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  • Place of origin:

    Great Britain (made)

  • Date:

    ca. 1805 (made)

  • Artist/Maker:


  • Materials and Techniques:

    Woven silk

  • Museum number:


  • Gallery location:

    In Storage

The cut of this silk dress was very fashionable during the early 1800s. It complemented the simple lines of the high-waisted dresses and created a slender-bodied look.

The seams on the back are close together on the shoulders and almost meet at the waist, forming a diamond-shape. This gives the appearance of a very small back, emphasised by the oversleeves which are set extremely far in. The construction is similar to that of gowns made in the 1630s when the sleeves were also set very far into the back.

Inverted pleats at the centre back give shape and fullness to the skirt. A small roll or pad was often attached under the back of the dress to create a subtle roundness and help the fabric hang in fan-like folds.

Physical description

High-waisted day dress with long sleeves (altered) and short over sleeves. The neckline is square at the front and scooped at the back and is decorated with applied plaited trimming of the same fabric. The back of the skirt is gathered and the front is cut from a single width of fabric which falls straight to the ground. The excess material is not gathered but pulled towards the back with strings, rather like a wraparound skirt. Each cuff fastens with two Dorset wheel buttons. Bust lined with linen, fastening with 20th century press studs and hooks and eyes.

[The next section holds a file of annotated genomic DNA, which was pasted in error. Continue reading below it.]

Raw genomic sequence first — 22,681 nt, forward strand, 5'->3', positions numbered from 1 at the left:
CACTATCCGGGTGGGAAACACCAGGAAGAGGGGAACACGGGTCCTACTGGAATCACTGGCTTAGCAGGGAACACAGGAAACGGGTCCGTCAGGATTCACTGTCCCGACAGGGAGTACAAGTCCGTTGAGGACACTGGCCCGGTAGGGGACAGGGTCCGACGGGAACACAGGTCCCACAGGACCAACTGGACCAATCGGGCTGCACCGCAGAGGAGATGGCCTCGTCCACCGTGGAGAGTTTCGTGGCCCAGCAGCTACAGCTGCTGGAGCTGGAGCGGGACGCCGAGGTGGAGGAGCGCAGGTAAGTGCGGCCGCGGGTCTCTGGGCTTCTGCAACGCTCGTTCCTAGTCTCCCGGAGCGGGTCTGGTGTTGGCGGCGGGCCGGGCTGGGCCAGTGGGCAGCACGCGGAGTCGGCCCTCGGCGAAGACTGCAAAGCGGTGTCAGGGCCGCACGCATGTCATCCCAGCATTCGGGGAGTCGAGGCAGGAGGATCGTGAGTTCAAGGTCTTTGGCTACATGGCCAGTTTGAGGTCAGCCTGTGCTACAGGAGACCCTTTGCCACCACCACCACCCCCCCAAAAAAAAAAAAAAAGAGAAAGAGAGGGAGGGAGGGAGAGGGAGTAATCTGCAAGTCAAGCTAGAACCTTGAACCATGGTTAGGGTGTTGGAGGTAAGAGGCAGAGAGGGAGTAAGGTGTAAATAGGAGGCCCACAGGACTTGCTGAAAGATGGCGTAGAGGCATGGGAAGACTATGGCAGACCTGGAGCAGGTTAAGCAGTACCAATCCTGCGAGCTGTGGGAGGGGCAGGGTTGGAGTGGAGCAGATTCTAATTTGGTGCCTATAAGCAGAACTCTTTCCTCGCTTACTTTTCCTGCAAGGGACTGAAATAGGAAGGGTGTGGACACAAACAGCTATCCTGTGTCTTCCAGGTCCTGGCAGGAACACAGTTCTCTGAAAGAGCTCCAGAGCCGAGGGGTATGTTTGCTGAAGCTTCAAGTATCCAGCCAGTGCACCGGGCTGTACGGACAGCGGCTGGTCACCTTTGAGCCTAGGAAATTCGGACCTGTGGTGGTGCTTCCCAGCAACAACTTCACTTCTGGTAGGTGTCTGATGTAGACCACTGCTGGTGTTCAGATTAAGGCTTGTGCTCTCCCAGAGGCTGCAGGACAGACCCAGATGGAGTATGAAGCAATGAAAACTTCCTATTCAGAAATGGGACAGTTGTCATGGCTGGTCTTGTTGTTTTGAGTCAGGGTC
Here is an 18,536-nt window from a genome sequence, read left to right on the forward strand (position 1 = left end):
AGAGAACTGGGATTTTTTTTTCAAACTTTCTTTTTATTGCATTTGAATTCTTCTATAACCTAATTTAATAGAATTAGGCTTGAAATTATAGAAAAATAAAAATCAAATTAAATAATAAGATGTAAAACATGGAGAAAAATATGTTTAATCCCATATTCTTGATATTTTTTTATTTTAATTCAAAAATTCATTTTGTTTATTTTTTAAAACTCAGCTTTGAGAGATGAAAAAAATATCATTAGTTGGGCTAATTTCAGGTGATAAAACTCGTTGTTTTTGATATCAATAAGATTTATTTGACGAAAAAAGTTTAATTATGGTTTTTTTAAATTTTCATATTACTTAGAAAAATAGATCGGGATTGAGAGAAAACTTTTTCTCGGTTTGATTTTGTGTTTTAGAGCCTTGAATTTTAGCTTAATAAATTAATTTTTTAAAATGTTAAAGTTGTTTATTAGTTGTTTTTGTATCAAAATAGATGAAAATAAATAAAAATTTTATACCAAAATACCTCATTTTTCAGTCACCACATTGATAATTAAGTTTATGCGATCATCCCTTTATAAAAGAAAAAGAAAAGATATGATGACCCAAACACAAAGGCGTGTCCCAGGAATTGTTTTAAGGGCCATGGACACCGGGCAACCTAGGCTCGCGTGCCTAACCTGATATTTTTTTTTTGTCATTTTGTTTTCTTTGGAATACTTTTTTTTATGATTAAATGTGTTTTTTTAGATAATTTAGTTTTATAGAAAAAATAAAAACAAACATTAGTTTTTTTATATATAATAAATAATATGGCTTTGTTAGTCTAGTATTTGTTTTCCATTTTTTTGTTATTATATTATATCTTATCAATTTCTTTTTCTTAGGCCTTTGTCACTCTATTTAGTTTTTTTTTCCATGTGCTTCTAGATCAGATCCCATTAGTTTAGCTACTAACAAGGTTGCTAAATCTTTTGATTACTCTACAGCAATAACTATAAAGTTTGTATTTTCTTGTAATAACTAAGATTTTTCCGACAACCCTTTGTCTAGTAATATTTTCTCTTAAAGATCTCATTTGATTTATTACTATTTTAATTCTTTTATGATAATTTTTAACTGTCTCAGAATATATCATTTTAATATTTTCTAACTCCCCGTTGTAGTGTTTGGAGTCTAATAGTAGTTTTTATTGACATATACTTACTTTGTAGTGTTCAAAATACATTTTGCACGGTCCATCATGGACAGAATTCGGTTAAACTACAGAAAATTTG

Place of Origin

Great Britain (made)


ca. 1805 (made)



Materials and Techniques

Woven silk


Length: 128 cm Shoulder to hem


Fashion; Clothing; Europeana Fashion Project


Textiles and Fashion Collection

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